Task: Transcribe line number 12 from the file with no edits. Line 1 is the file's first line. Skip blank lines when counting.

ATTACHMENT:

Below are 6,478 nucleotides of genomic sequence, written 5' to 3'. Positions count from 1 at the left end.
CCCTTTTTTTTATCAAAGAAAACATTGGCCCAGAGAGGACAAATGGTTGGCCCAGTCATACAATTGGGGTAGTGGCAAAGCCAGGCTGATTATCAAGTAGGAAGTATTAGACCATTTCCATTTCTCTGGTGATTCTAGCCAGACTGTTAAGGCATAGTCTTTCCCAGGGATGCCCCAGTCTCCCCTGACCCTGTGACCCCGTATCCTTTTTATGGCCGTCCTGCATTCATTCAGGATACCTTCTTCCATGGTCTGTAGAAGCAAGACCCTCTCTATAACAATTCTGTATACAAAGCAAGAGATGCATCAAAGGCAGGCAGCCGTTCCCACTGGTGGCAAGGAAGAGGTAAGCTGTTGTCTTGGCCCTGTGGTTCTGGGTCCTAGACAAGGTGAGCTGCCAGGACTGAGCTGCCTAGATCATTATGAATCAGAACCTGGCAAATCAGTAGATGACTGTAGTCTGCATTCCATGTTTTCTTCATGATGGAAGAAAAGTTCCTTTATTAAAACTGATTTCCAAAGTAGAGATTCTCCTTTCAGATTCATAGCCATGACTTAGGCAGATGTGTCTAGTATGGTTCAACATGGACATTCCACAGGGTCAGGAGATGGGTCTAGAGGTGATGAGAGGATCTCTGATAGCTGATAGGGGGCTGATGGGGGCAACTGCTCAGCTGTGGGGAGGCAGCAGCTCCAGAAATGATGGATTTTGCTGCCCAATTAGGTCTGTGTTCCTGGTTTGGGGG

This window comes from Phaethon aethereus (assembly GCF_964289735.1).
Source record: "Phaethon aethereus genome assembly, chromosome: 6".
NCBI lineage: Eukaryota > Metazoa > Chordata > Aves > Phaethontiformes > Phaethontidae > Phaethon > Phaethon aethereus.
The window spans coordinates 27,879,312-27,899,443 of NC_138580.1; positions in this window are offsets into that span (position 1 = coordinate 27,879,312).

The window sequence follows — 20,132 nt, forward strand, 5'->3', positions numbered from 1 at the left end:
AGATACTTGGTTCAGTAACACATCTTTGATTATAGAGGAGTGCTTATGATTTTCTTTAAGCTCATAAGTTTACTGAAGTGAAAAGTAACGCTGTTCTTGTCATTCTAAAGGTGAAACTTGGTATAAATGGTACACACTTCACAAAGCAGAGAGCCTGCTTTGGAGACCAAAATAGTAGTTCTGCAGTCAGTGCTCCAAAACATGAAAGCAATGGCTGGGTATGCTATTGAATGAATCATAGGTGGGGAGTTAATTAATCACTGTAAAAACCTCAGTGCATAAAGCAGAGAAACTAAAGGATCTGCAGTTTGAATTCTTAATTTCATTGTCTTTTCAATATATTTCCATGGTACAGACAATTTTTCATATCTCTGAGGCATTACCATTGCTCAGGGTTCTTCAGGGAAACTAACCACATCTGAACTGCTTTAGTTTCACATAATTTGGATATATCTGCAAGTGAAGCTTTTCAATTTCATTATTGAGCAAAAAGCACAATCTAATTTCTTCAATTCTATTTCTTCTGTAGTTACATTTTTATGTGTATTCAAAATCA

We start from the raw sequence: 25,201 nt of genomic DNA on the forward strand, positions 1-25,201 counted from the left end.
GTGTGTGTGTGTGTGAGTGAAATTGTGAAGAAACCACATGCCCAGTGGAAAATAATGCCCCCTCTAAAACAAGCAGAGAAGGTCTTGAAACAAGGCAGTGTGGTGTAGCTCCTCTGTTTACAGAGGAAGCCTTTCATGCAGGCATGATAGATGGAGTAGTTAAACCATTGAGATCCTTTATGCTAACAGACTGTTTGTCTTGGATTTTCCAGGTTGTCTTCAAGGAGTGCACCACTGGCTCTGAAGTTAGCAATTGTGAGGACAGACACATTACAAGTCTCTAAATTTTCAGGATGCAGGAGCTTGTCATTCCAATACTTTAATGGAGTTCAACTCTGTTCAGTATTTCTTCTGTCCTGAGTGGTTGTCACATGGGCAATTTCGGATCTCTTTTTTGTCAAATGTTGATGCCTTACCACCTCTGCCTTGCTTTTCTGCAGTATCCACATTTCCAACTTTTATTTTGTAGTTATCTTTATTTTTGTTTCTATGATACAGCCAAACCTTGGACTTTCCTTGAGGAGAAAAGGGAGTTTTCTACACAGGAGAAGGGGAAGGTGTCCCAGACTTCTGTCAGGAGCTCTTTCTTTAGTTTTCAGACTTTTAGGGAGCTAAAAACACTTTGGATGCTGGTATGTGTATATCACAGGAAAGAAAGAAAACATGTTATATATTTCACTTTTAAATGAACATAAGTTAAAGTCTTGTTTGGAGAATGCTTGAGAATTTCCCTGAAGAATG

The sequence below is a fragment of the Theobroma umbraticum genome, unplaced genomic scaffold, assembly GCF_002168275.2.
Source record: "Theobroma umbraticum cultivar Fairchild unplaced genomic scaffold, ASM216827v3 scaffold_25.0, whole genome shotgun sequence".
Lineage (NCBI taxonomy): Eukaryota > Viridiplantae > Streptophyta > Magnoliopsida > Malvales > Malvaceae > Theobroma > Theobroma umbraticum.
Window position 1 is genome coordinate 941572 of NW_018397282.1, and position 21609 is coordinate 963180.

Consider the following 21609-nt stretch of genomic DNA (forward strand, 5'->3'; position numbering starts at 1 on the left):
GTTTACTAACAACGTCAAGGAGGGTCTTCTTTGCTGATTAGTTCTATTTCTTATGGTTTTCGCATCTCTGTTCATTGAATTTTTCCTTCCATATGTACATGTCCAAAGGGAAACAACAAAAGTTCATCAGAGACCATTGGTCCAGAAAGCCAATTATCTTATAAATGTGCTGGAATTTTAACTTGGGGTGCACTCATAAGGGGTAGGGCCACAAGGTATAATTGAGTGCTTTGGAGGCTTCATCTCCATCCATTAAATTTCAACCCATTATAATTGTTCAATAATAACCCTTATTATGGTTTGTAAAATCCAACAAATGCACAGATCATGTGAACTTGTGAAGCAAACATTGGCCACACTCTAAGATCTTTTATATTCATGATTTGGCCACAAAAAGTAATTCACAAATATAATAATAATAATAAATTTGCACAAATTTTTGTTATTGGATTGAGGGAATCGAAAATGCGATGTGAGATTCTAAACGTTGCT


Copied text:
Source record: "Theobroma umbraticum cultivar Fairchild unplaced genomic scaffold, ASM216827v3 scaffold_25.0, whole genome shotgun sequence".